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Westover to consider land reuse agency to help address problem properties

Officials with the city of Westover want to bring a powerful legislative tool to bear in their efforts to address nuisance properties within the city. 

During Westover City Council’s most recent regular meeting, Public Works Director Jason Stinespring said he’s working with the city’s legal counsel to present the body with an ordinance creating a land reuse agency.  

The creation of LRAs, often called land banks, was made possible by the West Virginia Land Reuse Agency Authorization Act of 2017.  

The formation of the Morgantown Land Reuse and Preservation Agency was finalized in January 2019, making it among the first in the state. 

In Morgantown’s case, the agency’s first action was the purchase of the 12,000 square-foot building at 430 Spruce St., which currently houses city offices during the ongoing city hall renovation project.

The Morgantown LRPA privately financed the acquisition through a 15-year, $1.6 million loan with Community Bank. The agency collects $138,000 annually from the city for use of the space.

Westover City Attorney Tim Stranko is a member of the Morgantown LRPA board. 

“In a nutshell, what that agency does and would do is it would allow us to participate in the real estate marketplace in real time,” he said. 

Stinespring noted the city is in the process of trying to acquire a number of problem properties.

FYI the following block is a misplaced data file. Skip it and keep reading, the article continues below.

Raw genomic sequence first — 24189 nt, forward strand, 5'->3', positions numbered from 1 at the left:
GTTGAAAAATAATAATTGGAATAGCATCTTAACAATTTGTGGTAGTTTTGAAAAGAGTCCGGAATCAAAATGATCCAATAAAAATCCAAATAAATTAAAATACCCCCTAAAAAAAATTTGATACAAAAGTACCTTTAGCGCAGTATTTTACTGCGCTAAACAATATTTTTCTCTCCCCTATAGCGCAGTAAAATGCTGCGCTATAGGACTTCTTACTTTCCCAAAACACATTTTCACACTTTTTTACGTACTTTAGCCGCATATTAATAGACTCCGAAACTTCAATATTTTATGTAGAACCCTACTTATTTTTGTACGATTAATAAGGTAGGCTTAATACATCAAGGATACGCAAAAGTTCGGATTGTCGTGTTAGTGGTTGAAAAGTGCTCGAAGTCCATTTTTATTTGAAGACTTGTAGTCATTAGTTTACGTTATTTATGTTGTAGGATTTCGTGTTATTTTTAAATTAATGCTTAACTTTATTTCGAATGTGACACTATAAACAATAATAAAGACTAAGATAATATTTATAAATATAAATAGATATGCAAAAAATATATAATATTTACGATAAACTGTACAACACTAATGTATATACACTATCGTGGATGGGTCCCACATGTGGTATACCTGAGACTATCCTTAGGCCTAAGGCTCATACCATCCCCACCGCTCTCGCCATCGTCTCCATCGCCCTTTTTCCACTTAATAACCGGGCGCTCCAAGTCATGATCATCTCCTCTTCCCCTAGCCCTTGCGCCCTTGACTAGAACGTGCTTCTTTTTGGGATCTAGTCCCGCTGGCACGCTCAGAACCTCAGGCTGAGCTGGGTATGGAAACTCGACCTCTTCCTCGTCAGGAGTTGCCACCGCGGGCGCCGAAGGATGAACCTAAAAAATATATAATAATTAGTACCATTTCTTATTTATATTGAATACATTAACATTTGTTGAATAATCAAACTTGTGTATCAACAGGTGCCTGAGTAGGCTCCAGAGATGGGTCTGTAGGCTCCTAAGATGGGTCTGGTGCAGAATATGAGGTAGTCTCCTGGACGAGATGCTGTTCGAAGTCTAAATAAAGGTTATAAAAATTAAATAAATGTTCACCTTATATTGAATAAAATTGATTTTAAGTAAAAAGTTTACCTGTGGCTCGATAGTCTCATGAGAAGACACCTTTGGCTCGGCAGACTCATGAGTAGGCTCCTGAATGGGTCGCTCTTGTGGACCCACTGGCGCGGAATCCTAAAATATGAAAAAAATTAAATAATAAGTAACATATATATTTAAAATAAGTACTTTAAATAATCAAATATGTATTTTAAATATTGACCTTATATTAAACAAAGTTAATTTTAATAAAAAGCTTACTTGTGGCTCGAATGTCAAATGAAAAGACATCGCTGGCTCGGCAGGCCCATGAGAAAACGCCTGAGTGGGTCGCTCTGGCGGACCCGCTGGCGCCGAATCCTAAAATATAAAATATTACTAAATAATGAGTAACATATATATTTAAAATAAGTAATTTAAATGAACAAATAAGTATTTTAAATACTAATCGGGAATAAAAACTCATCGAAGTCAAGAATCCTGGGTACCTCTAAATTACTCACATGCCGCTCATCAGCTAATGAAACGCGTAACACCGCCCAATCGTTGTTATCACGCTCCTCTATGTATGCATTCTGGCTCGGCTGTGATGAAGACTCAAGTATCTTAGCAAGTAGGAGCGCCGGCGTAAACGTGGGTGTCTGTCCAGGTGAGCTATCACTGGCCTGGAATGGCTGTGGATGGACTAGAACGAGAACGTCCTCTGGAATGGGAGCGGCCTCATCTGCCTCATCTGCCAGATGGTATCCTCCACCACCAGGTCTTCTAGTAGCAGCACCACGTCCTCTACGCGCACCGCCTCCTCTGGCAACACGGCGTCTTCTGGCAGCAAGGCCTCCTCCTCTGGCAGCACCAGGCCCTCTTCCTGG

Once established, he continued, the city’s LRA would have right of first refusal for any property listed in a tax sale that meets any of the following criteria: Has an assessed value of $50,000 or less; has been condemned; has city liens in excess of the amount of back taxes owed; has 24 consecutive months on the city’s vacant property registry; was sold at a tax sale in the previous three years, but not redeemed. 

The only caveat is that if a property is acquired by the agency under the above stipulations, adjoining property owners must be given 120 days to buy the property. 

Once property is obtained, “The LRA basically has the broad authority to dispense of property as it sees fit. It can sell it. It can actually lease it. It can determine the conditions. If we have a property that we want to be developed for commercial, we can just say ‘We’re only going to sell this for commercial purposes.’ There are a lot of advantages to this overall,” Stinespring said. 

Land Reuse Agencies do not have the authority to acquire property through imminent domain. They cannot spend city money without an allocation from council, and cannot acquire property outside city limits. 

If council opts to move forward, it will need to appoint an oversight board of at least five members. Public officers and city employees can serve, but at least one member has to be a resident of the city who participates in a civic organization and is not a city official.

Stranko said the ultimate goal is to simply get languishing properties back on the market. 

“The overall intent is not to participate as investments, but to allow us to clean up these problem properties,” he said. 

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